Opinion | Social inclusion is still a problem at the university

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By Alice Clarke, Second Year, History

Bristol University has a well-established and visible issue with social inclusion. The University must make a concerted effort to change this as clearly not enough has been done to address the issue.

The outside impressions of the University as posh, white and exclusive are not unfounded. This image has to be banished if the University is to grow and pioneer inclusion and diversity in higher education.

The Sunday Times Good University Guide ranks Universities through various criteria every year. They have quantified the idea of ‘social inclusion’ and measured it through, amongst others, three observations: how many students attended a non-selective state school, how many students are from an ethnic minority background, and how many students are the first to attend university in their family.

It is no surprise that Bristol ranked pretty abysmally when faced with this scrutiny: ranking at 113 out of 116 universities. Only Oxford, Cambridge and Durham ranked lower - universities famous for the homogeneity of their student body.

Bristol ranked in the bottom 10 for social inclusion every previous year shown, with its 2021 ranking being its lowest so far. So, it seems that rather than increasing social inclusion, the opposite is happening and the University should find out why.

Social inclusion isn’t just some vague concept that can be used to expose Russell Group universities for their failings. Lack of social inclusion has a very real impact on students and their university experience.

A significant part of Bristol’s student body is privately educated, white and from a university educated family

Bristol needs to rehaul its position not because of rankings, but because of how a lack of diversity has a very real effect on students who have worked hard to be here and deserve acknowledgement of such effort.

A significant part of Bristol’s student body is privately educated, white and from a university-educated family. For many this can make the process of meeting similar people and settling into university trickier than it may be for others.

A university that ranks so low in terms of social inclusion does not fully acknowledge or comprehend the unique experiences of students who do not make up this white, middle class or privately educated cohort.

The University of Bristol needs a bold overhaul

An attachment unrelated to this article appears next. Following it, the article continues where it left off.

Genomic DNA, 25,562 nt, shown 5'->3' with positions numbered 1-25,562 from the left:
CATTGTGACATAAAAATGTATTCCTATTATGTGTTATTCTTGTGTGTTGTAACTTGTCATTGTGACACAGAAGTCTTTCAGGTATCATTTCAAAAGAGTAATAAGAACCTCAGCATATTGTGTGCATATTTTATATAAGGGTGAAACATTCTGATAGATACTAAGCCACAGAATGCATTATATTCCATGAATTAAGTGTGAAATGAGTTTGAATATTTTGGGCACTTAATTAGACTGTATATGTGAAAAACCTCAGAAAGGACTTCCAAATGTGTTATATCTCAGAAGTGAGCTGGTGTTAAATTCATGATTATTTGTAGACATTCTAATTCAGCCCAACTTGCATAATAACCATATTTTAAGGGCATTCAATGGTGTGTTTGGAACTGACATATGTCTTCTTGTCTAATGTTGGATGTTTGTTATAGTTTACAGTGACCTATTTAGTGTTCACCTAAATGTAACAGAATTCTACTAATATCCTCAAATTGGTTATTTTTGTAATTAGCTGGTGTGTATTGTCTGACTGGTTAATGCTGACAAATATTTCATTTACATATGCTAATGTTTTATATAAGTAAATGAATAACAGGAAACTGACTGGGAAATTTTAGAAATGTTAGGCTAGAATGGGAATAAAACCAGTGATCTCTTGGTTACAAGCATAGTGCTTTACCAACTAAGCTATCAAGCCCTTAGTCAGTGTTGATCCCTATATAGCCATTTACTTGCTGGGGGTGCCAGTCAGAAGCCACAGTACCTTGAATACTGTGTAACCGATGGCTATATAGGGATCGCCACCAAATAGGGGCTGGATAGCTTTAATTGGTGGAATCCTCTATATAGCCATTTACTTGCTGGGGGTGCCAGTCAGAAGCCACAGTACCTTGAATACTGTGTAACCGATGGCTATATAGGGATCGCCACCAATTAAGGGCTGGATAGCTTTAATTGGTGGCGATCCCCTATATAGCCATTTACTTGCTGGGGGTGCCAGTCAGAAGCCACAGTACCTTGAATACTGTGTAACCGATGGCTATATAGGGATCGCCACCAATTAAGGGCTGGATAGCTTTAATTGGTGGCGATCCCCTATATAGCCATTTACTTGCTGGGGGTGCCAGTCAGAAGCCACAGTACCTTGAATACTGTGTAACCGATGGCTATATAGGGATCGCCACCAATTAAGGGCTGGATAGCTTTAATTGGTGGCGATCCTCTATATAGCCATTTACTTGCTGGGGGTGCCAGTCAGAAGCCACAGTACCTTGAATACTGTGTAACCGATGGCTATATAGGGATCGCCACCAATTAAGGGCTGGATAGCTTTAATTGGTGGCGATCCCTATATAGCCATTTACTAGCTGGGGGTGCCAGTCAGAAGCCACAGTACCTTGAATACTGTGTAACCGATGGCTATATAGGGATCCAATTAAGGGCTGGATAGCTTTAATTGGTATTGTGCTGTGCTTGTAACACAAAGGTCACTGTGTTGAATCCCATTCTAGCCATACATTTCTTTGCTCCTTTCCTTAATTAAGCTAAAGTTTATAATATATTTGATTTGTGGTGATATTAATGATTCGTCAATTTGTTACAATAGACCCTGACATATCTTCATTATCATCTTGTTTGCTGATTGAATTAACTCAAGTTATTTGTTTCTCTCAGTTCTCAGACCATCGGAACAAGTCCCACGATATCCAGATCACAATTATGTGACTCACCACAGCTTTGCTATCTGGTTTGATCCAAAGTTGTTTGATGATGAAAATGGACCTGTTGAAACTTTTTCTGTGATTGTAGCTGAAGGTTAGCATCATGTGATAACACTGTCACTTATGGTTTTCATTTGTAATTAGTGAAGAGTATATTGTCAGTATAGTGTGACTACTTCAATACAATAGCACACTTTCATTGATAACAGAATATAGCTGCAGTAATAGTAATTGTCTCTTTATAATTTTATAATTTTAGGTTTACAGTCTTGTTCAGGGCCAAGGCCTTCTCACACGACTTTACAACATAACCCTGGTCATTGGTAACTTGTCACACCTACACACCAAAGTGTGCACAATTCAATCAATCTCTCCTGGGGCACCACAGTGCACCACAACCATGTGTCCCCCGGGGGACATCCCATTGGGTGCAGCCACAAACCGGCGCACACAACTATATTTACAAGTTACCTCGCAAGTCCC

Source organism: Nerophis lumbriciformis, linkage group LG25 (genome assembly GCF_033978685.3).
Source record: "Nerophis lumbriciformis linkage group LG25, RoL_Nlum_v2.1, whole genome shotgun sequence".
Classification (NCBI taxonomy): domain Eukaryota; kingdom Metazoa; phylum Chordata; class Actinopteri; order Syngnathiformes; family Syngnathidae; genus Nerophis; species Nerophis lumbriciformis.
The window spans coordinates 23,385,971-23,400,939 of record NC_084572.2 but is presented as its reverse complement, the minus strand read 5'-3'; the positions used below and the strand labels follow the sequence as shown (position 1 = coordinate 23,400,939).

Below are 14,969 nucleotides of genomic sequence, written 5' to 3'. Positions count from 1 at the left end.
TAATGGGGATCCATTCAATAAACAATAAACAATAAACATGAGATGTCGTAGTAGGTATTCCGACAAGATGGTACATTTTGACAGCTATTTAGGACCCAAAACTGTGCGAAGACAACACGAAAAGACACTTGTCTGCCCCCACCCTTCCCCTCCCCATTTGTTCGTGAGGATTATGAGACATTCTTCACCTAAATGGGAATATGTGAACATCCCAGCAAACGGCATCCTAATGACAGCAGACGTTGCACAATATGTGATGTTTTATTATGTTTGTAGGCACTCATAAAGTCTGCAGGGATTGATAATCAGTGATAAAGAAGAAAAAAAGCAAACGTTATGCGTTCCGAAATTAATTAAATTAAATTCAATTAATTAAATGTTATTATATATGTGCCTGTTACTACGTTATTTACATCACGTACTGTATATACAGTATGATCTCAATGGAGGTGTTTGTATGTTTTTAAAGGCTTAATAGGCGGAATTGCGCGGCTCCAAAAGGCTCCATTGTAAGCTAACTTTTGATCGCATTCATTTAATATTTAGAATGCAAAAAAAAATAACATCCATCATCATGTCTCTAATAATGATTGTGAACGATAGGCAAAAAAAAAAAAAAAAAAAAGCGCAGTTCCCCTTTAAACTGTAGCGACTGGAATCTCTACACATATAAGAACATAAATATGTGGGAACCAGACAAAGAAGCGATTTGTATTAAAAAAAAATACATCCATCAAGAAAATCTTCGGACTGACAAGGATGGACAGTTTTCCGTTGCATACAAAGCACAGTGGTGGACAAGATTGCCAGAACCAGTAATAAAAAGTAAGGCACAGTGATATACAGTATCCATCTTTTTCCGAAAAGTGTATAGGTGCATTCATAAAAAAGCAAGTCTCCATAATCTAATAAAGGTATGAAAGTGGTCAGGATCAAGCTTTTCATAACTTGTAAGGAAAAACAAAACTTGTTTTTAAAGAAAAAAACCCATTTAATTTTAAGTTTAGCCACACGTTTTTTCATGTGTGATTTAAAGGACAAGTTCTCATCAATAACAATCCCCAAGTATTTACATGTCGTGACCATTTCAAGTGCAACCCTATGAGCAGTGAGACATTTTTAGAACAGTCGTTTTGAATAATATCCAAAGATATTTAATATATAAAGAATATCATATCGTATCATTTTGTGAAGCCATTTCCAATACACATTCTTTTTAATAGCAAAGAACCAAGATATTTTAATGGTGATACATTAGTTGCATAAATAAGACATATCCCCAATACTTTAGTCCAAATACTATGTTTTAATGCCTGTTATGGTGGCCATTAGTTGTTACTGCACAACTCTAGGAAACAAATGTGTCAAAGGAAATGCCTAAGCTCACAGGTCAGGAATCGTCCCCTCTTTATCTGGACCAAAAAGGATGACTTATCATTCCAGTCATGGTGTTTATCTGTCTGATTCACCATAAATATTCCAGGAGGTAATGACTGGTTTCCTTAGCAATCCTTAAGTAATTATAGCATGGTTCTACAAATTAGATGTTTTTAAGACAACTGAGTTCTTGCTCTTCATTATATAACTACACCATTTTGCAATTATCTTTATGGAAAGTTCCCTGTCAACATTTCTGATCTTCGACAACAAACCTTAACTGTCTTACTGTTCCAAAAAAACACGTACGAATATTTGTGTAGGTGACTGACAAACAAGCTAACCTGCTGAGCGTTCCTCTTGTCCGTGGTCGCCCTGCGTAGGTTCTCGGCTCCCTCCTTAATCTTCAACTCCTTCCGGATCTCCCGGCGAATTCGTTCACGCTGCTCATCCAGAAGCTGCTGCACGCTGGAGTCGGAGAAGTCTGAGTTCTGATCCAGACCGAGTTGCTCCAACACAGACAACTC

Contextual offers and aiming to widen participation should be a priority. However, what happens to low-income students once they arrive in the city? Though it starts with admissions, the experience of a low income or working class student will differ throughout their time at university and Bristol should actively acknowledge this.

Once reaching University, students should be able to focus on their degree fully. However, many will struggle with finances. Having to rely on a part-time job encroaches into students’ free time, impacting their studies and social life. This is a pressure that many students at Bristol may not have, and can be isolating.

Bristol is an expensive city to live in and accommodation is some of the priciest outside London. There is a distinct divide between the prices of hall accommodation in Stoke Bishop and the ‘rest’, almost leading to a physical class divide at the University, with halls in the North Village potentially costing twice as much.

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This makes integration harder and really just suggests that Bristol University needs to look deeper into how social inclusion is embedded into all aspects of the institution.

The University has vocalised its supposed awareness of inclusion needing to be increased. The past few years have seen the pioneering contextual offers for low achieving schools and bursary schemes being expanded. All good steps. However, much more can certainly be done.

As we have slipped even further down the rankings for social inclusion, clearly progress is not being made. The University of Bristol needs a bold overhaul to shake its exclusive image for good.

Featured Image: Epigram / Lucy O’Neill


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